Here is a set of tips that may help you with your writing. These tips address a number of common mistakes that students make. Since many of these errors will not be detected with grammar or spell check, you will need to be vigilant and pay attention to details.
A common question is when to capitalize proper nouns like “Mom,” “Dad,” “Grandmother, “Aunt,” “Uncle,” etc. If you can substitute the person’s name and have the sentence make sense, then capitalize. If it doesn’t make sense, then don’t capitalize. “My mom and I went to the store,” because you wouldn’t say, “My Lori and I went to the store.” But it is correct to write “Dad and Mom went to the store,” because you could say “Bob and Lori went to the store.”
“Myself” is a reflexive pronoun and is not used as a subject, object, or an object of a preposition. Thus, you would write, “Mom and I went to the store,” not “Mom and myself went to the store.” Another example is, “Dad took Mom and me to the store,” NOT “Dad took Mom and myself to the store.” Also, saying “On behalf of Tom and myself…” is incorrect. Instead, say, “On Tom’s and my behalf…” Correct use of the word would be something like, “I went to the store myself,” “I did it myself,” or “I scratched myself with my watch.”
When to use I or me is more confusing if there are other people in the sentence. The tip is to determine which would be used without the other person’s name. So, “Tony and I went to the store,” because you would say, “I went to the store,” not “Me went to the store.” Similarly, “Mom drove Tony and me to the store,” because you would say, “Mom drove me to the store,” not “Mom drove I to the store.”
When there are multiple people in the sentence besides you, put yourself last. So, “John and I went to the store” is correct, “not “I and John went to the store,” neither is “Me and John went to the store” correct. Another correct example is, “Trish, Sandy, Joe and I studied together for the big exam.”
“Their” and “there” seem to be confused frequently. “Their” is possessive, “That is their car.” “There” is directional, “The car is over there.” Another related thing to remember is “they’re,” the contraction of “they are.”
“Either” is always used with “or,” and “neither” is always used with “nor.”
Make sure you are careful to double check other words that are easy to confuse, such as “whether” and “weather,” “effect” and “affect.” Another pair, “then” and “than,” is a very commonly mixed-up pair. “Then” refers to a point in time, whereas “than” suggests a contrast. “I wrote the note then,” but “I would rather write than draw.” Another pair of words students often confuse is “defiantly” and “definitely.” These words should be used like this: “The child defiantly ignored his mother’s instruction”; “The ball definitely bounced outside the line.”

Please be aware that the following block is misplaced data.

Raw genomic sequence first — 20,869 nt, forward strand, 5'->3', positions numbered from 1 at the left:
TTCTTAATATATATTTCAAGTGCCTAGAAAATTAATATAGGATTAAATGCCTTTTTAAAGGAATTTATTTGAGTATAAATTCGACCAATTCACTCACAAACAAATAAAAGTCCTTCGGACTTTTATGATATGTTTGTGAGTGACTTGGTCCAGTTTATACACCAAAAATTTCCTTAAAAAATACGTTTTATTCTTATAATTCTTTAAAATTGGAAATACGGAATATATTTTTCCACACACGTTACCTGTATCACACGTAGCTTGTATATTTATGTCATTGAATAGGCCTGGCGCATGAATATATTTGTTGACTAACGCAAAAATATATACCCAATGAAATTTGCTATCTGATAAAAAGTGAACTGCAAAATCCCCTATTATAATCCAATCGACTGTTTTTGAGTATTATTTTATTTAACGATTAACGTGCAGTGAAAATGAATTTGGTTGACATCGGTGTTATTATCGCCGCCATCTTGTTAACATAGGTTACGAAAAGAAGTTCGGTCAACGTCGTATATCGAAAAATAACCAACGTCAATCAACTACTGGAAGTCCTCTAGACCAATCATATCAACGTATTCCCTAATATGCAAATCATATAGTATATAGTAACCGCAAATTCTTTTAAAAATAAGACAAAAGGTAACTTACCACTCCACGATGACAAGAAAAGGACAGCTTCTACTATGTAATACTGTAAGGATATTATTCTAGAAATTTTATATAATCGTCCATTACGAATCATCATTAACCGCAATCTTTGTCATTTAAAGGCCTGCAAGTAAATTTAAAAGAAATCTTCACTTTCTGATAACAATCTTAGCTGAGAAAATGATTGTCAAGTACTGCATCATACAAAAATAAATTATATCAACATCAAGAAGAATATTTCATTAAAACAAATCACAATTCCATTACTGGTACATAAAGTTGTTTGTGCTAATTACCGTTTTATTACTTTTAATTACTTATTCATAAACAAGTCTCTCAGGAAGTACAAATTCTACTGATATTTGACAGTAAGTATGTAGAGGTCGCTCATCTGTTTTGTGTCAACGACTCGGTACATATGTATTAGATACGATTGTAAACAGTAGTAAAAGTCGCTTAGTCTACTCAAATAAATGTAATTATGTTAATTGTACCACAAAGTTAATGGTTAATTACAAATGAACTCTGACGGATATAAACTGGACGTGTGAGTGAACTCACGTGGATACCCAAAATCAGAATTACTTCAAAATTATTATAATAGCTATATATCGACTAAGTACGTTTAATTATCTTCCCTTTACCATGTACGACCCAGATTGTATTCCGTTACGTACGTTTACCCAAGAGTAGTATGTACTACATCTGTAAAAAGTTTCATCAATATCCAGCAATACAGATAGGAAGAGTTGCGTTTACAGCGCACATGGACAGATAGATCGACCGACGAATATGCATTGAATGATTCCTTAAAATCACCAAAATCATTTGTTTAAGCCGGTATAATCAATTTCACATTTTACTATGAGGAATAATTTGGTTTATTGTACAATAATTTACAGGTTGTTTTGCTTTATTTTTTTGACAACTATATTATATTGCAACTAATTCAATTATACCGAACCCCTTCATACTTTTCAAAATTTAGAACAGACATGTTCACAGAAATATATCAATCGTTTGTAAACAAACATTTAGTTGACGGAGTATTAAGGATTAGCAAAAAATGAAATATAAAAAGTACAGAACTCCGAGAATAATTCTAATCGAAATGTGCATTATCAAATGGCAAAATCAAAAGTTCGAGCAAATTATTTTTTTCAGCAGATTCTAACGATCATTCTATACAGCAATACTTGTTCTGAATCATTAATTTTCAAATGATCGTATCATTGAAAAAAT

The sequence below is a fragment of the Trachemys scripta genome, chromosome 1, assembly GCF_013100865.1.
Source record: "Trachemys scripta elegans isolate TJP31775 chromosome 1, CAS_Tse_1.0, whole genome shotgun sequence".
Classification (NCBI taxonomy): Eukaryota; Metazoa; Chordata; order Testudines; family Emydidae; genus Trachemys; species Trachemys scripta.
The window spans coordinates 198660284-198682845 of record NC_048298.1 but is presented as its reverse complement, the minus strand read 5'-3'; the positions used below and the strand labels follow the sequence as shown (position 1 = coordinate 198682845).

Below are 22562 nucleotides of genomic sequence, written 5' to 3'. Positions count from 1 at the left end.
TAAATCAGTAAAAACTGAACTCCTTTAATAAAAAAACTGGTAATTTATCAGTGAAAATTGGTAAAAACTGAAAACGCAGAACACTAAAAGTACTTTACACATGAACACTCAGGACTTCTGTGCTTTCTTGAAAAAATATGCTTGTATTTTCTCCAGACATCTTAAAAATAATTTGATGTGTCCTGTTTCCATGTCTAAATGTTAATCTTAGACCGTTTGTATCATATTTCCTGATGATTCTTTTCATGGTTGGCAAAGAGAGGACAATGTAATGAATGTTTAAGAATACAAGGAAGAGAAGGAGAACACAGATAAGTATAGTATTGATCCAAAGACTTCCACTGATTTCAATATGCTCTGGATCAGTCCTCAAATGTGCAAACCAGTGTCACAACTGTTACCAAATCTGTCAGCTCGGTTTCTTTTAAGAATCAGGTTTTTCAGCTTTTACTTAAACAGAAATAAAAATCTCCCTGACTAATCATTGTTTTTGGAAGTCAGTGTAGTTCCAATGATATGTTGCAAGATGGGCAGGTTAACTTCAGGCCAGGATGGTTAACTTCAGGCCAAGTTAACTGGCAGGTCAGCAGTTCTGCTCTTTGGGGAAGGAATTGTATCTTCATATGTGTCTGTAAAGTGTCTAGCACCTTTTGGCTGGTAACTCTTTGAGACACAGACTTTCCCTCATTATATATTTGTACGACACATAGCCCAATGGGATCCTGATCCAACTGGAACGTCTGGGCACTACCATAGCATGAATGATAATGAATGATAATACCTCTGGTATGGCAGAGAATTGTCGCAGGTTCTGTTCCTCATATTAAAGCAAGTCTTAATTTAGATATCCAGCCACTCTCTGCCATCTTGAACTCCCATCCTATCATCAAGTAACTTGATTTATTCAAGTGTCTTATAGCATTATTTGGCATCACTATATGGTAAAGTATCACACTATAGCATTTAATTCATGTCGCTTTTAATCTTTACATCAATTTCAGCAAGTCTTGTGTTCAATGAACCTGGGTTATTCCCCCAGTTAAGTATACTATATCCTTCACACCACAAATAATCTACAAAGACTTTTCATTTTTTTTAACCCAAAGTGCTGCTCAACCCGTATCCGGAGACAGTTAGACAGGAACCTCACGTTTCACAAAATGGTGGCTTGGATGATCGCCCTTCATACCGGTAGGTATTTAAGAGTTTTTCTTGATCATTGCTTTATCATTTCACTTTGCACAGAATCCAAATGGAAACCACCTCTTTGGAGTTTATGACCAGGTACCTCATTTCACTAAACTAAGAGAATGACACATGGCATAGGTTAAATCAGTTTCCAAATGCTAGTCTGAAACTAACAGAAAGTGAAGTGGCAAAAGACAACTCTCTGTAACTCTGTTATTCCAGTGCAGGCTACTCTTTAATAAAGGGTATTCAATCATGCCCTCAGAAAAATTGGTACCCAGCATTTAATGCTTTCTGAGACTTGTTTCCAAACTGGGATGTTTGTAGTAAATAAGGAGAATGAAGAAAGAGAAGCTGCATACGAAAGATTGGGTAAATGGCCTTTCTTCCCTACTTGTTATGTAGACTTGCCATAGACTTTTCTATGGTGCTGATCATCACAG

Check your subject/verb agreement, for example, “He goes to the store,” or “We go to the store,” not “He go to the store,” or “We goes to the store.” When there is a prepositional phrase, make sure your verb agrees with the noun BEFORE the preposition, such as, “The box of Cracker Jacks is on the table,” and “The boxes of tissue are on the table.”
Use your apostrophes on words with “s” carefully. Remember, simple plurals do not have apostrophes, but possessives do, “The friends went to the game,” but “Her friend’s mother called” (singular), and “The friends’ trip was enjoyable” (plural). Pay close attention to “its” (possessive – “The dog licked its paw”) and “it’s” (contraction of it is, e.g. “It’s good to see you again”).
Watch incomplete and run-on sentences. When putting two complete sentences together, separate them with a semi-colon; use a comma between clauses when using conjunctions like “and,” “but,” etc. The previous sentence illustrates the proper use of a semi-colon since both parts are complete sentences.
People commonly make mistakes about whether or not to use a comma when “and” is used in a sentence. A comma is used if there is a subject and verb in both parts of the sentence. A comma is NOT used if either a subject or verb is missing in one part. For example, “We bought lunchmeat, and had a picnic” is incorrect since there is no subject in the second part of the sentence. “We bought lunchmeat, and we had a picnic” is correct because there is a subject in both parts.
Another correct way to write the above sentence is, “We bought lunchmeat and had a picnic.”
To help you organize your thoughts for writing, outline your ideas first. Main topics should have at least two subpoints, or none at all. When you write, paragraphs should have at least three sentences including the topic sentence and two subpoints related to the main topic.
Most often for academic writing, unless you are writing to persuade or intentionally bringing in your reader into the discussion, write in third person (he, she, they). Avoid second person (you). First person may be used, but sparingly and only if you are writing specifically about something from your own perspective. It is usually best to stick with third person.
Remember to use spell check AND proofread your paper (or have someone else read it). Check for errors missed by spell check (like “tow” for “two”). Double-check grammar. Take care of incomplete and run-on sentences. Reading it carefully and slowly out loud may help you hear the problems in your writing and see other errors.
Pay attention to format. This includes correct punctuation, proper use of paragraphs, headings, margins, citations, etc. Refer to the appropriate citation manual, and do not rely on citation formatting programs as they may mess up your writing in the process.
Take advantage of the school’s writing assistance office. Southwestern College Professional Studies provides assistance through the Online Writing Center. http://ps.sckans.edu/online- writing-center
Check out these websites for information and links to other websites that address specific writing issues.